I’m currently sitting in the hairdressers, engulfed in gorgeous scents and beginning to feel clipped and coiffed and slightly more groomed than usual. There is something infinitely relaxing about someone else doing your hair, nowhere to go and no option but to be still, and present, and read trashy magazines from cover to cover. 

Except it’s at times like this I remember how much women’s magazines annoy me and why I never buy them or read them. Today’s case in point: popular magazine title number one featuring ‘society’ section. Roll on tanned, bare-footed beauties lolling on crisp white sofas, casual print of the Eiffel Tower hanging strategically in the background. Who are these people and where do they live? And how will reading this article about Elle and Giselle’s humble abode improve my quality of life or mood?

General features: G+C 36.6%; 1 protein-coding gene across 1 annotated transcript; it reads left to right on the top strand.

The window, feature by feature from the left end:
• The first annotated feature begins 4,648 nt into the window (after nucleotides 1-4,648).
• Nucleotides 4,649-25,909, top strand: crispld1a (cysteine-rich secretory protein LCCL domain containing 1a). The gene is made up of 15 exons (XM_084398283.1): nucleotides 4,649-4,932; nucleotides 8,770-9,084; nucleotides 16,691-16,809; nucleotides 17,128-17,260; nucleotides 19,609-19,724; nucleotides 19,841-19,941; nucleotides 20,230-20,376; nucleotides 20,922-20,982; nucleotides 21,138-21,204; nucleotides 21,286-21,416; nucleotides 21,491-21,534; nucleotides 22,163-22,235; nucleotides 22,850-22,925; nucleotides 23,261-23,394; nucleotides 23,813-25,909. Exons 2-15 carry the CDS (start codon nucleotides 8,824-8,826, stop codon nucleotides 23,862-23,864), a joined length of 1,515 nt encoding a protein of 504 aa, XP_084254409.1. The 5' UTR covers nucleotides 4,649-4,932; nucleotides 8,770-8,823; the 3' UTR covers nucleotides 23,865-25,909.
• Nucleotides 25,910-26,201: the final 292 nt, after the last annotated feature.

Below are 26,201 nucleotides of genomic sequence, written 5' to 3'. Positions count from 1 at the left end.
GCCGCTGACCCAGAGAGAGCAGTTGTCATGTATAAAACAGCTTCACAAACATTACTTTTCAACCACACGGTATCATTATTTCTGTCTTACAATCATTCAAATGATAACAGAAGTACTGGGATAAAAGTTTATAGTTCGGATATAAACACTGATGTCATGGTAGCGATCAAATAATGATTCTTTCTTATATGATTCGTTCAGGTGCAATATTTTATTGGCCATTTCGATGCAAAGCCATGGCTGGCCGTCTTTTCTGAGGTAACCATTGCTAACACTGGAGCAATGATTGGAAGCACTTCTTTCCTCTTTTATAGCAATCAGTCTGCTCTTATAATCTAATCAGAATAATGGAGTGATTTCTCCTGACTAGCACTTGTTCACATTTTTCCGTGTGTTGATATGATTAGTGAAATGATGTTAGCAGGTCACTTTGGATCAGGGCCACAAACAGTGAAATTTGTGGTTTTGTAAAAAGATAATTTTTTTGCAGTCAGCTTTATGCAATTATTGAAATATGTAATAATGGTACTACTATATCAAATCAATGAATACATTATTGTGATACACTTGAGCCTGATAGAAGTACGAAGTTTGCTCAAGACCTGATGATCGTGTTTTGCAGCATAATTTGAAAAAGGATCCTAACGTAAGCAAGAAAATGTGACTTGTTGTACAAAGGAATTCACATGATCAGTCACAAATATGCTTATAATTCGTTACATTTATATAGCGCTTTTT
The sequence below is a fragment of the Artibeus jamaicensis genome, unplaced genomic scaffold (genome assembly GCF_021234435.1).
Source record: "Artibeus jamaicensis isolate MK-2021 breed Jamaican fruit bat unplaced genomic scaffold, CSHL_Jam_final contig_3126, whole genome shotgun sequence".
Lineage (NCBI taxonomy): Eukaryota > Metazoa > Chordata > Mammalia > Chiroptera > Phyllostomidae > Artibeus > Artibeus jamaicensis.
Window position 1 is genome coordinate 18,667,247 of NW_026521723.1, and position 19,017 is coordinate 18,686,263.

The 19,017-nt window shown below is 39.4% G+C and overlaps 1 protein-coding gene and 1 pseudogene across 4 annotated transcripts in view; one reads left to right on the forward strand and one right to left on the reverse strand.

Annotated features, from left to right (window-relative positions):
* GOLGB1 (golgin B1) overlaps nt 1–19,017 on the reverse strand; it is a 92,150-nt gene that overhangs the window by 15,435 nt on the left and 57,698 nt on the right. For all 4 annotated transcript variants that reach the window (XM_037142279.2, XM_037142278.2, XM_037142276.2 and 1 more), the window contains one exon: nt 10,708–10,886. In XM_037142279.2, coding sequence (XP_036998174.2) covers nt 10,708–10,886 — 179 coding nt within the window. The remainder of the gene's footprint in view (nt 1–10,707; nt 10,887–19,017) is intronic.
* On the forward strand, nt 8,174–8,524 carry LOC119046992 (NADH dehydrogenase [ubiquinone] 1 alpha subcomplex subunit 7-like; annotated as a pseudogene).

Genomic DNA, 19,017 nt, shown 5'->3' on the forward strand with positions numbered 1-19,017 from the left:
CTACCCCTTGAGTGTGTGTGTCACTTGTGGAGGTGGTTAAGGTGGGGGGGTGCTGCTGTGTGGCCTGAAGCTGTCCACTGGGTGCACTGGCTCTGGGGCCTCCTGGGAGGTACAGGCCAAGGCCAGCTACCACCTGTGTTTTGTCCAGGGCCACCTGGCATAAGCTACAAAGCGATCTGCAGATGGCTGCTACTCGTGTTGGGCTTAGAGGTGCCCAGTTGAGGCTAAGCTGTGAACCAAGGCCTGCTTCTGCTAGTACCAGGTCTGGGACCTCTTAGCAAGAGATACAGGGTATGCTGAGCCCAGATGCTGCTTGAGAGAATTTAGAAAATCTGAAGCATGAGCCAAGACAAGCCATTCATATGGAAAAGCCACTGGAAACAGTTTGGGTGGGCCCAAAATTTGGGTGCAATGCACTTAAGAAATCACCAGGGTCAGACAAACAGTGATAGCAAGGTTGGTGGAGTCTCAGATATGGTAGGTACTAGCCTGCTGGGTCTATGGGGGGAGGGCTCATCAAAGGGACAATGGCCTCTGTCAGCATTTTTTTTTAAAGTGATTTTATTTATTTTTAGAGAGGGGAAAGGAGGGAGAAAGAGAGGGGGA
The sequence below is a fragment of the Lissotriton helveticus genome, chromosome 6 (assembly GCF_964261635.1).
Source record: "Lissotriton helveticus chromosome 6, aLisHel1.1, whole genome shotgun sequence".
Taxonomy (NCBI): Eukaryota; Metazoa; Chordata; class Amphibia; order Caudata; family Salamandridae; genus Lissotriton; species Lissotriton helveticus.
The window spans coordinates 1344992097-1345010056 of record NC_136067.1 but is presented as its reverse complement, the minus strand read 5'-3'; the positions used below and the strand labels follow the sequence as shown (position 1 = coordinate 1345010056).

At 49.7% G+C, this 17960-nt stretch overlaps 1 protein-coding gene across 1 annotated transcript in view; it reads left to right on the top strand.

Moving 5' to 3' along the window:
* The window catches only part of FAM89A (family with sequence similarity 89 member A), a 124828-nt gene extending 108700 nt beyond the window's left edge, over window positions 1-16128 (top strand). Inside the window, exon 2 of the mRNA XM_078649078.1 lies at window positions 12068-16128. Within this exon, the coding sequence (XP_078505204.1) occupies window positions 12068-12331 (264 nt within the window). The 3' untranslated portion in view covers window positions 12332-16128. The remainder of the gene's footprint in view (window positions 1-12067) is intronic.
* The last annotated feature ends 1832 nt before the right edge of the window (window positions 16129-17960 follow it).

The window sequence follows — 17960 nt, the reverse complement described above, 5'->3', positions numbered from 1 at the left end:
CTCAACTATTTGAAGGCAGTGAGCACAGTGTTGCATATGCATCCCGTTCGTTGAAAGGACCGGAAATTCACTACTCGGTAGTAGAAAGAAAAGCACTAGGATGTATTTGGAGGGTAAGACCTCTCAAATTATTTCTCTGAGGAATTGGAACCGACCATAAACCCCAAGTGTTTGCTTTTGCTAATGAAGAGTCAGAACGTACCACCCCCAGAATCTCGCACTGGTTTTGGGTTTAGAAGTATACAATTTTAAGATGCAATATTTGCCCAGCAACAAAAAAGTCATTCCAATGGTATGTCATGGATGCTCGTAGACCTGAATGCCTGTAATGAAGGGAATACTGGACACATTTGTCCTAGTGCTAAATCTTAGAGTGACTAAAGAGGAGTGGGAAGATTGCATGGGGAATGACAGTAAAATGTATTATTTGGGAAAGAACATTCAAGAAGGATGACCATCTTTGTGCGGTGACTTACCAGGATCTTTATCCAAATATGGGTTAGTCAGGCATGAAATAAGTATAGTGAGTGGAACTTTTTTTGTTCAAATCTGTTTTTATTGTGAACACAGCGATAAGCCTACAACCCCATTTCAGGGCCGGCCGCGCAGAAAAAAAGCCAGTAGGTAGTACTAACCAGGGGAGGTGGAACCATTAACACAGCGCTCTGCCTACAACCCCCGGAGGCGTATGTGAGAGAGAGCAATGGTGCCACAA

Flick forward to be told how wonderful it is to be single, but simultaneously how to please your man in bed, followed by the secret ingredients to having an amicable divorce. 

Give up on title one and attempt slightly less insulting title number two. Which in the first five pages purports to educate me on the benefits of the latest superfood discovery, explain that moisturising is the key to contentment and reveal why exercising is pointless.

I’m not only confused but utterly exhausted. Who knew that having your hair done could be so tiring?

My midweek guide to perspective

Simply the fact that you have encountered a wall is proof that there is a huge wide expanse on the other side.